Get the answers and the support you’re looking for
From finding a doctor to finding a community of support, these educational tools and resources are available to support you throughout your diagnosis journey.
Find the right doctor
Finding the right doctor, specialist, or center is one of the most important steps in your journey toward a specific diagnosis. Visit the links here to find one nearest you, and remember that you may have to get a second or even third opinion. It’s important to seek out a specialist or center with experience working with rare and severe epilepsies. You can also reach out to advocacy organizations for help, resources, and to find a specialist near you.
Importance of genetic testing
Approximately 30% to 40% of epilepsy cases may be genetic. Genetic testing may help uncover an accurate diagnosis, which can open the door to more appropriate treatment plans and information on how to improve long-term outcomes. That’s why it’s so important to know which tests are available to you. Click here to learn about common genetic tests, including how the tests are performed and information on insurance coverage.
Seizures bring a level of uncertainty few can understand—and in most cases, parents are the first responders. That’s why we compiled top caregiver-recommended tools and resources for easy access.
Individualized Education Plan (IEP) worksheet
Tips to help you navigate the annual goals and support services designed for each individual’s needs, ranging from speech therapy, counseling, curriculum modifications, to mobility amenities.
Advocacy groups are a great way to connect with other families who may be going through what you’re going through. It’s a community of support that brings families together to share advice, support, participate in events, learn about grant opportunities, or simply feel at ease in each other’s presence. For many, the opportunity to connect with a disease-specific community of people who truly know what they are going through made a world of difference.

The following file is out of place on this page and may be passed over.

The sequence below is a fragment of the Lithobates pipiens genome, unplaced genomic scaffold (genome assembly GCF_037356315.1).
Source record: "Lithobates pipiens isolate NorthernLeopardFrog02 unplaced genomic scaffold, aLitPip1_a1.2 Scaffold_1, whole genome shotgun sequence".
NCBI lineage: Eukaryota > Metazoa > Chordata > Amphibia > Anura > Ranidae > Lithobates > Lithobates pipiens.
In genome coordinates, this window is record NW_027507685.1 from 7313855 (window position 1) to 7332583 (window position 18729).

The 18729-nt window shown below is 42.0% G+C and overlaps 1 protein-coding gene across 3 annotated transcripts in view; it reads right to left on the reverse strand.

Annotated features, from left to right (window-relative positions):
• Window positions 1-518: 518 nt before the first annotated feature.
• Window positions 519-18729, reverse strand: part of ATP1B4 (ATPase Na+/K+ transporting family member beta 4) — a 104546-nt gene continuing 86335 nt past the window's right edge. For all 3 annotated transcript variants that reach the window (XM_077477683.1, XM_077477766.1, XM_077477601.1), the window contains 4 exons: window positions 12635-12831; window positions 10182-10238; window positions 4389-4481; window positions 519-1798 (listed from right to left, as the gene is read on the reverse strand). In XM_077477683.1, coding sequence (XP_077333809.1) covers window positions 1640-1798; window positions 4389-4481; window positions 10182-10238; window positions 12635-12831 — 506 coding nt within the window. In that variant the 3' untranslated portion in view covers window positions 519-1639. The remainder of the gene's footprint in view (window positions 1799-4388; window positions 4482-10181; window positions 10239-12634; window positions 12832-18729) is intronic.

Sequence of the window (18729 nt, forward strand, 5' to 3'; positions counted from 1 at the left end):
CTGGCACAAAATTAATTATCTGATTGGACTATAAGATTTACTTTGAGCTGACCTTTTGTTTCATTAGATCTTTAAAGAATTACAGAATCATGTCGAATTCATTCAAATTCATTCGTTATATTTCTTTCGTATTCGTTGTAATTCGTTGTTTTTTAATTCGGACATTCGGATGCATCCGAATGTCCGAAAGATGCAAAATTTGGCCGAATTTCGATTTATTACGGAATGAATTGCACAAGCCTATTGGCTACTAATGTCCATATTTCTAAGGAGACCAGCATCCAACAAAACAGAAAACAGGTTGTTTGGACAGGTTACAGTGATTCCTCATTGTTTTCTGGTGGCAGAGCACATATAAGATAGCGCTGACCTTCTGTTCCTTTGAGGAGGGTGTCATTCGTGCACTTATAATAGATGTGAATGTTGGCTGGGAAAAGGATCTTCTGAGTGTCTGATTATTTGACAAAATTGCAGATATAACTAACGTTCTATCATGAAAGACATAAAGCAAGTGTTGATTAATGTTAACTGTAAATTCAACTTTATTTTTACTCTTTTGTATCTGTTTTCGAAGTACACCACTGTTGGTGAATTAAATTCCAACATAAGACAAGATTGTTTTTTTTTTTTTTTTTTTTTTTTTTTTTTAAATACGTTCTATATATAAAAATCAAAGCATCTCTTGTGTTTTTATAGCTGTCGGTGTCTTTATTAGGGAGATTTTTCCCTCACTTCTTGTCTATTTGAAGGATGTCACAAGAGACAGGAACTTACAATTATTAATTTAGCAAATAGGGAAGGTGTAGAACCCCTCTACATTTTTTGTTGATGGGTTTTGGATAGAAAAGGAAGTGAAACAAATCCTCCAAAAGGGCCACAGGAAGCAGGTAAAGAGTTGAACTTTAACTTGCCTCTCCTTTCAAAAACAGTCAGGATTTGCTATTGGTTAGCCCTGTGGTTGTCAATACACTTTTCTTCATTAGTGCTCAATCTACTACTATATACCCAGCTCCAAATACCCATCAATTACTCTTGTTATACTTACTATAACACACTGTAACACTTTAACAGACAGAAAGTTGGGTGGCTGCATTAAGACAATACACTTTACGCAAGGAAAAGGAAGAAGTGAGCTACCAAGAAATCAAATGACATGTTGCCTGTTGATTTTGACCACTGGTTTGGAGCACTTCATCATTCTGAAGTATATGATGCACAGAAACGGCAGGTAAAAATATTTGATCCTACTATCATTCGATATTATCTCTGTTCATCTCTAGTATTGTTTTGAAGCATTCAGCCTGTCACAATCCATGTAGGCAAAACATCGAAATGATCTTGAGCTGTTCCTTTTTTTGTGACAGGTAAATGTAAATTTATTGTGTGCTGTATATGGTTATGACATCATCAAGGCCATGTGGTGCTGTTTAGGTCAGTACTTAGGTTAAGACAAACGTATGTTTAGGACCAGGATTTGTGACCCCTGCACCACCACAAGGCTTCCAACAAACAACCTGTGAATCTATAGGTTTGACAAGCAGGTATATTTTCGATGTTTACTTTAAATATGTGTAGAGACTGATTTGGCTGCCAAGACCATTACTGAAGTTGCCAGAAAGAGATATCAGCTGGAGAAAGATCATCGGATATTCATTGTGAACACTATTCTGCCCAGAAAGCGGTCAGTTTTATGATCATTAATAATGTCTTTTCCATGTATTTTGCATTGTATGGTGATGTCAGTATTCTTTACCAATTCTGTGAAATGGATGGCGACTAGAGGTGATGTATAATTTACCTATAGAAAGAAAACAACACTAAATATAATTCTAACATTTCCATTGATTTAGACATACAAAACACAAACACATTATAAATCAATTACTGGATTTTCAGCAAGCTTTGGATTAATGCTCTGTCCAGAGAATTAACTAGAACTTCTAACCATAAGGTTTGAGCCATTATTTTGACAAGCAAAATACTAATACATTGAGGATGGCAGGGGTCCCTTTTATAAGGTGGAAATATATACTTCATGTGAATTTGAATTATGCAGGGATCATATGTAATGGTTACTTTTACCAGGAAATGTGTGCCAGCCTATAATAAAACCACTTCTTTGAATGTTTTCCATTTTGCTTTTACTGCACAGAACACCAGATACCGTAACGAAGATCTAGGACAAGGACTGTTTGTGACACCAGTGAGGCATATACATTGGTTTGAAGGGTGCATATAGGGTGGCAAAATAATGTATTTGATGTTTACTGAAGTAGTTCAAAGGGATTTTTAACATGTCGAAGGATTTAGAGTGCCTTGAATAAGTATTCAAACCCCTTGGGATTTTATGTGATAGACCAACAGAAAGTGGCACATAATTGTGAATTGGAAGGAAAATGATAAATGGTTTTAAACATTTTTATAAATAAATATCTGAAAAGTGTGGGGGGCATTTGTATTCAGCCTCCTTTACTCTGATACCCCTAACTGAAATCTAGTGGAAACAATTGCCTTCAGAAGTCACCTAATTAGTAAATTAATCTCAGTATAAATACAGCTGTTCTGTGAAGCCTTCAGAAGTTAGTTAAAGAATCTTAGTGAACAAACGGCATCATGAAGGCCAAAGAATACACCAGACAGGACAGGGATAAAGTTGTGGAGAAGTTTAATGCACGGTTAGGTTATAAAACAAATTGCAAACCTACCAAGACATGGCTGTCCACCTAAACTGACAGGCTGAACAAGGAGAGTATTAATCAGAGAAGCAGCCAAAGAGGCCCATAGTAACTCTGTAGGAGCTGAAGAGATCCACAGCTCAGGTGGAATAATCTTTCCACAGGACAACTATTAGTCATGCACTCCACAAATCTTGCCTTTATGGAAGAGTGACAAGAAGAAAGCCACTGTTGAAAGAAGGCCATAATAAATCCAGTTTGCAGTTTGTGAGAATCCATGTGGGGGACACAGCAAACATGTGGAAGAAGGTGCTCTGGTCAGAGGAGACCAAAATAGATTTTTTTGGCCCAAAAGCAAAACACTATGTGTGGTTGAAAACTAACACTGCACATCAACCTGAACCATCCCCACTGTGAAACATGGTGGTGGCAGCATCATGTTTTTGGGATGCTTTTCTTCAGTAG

Federal and state programs
A number of programs are available to help you gain access to education, financial assistance, and home healthcare services. If you don’t qualify for Medicaid or Social Security Disability Insurance (SSDI) benefits, you can apply for a state waiver to get the support you need. We’ve put some helpful links all in one place.
There are several federal programs that offer various levels and categories of assistance to people with disabilities.
Supplemental Security Insurance (SSI) and SSDI are programs that offer benefits to disabled people (including children) who have limited income and/or are unable to work due to their disability.
Check your state to find out about available programs, such as state financial assistance and resources for those with disabilities. Home and community-based services (HCBS) waivers are also available to help people with long-term care services and support at home.
The National Academy for State Health Policy provides a list of resources for children and youth with special healthcare needs.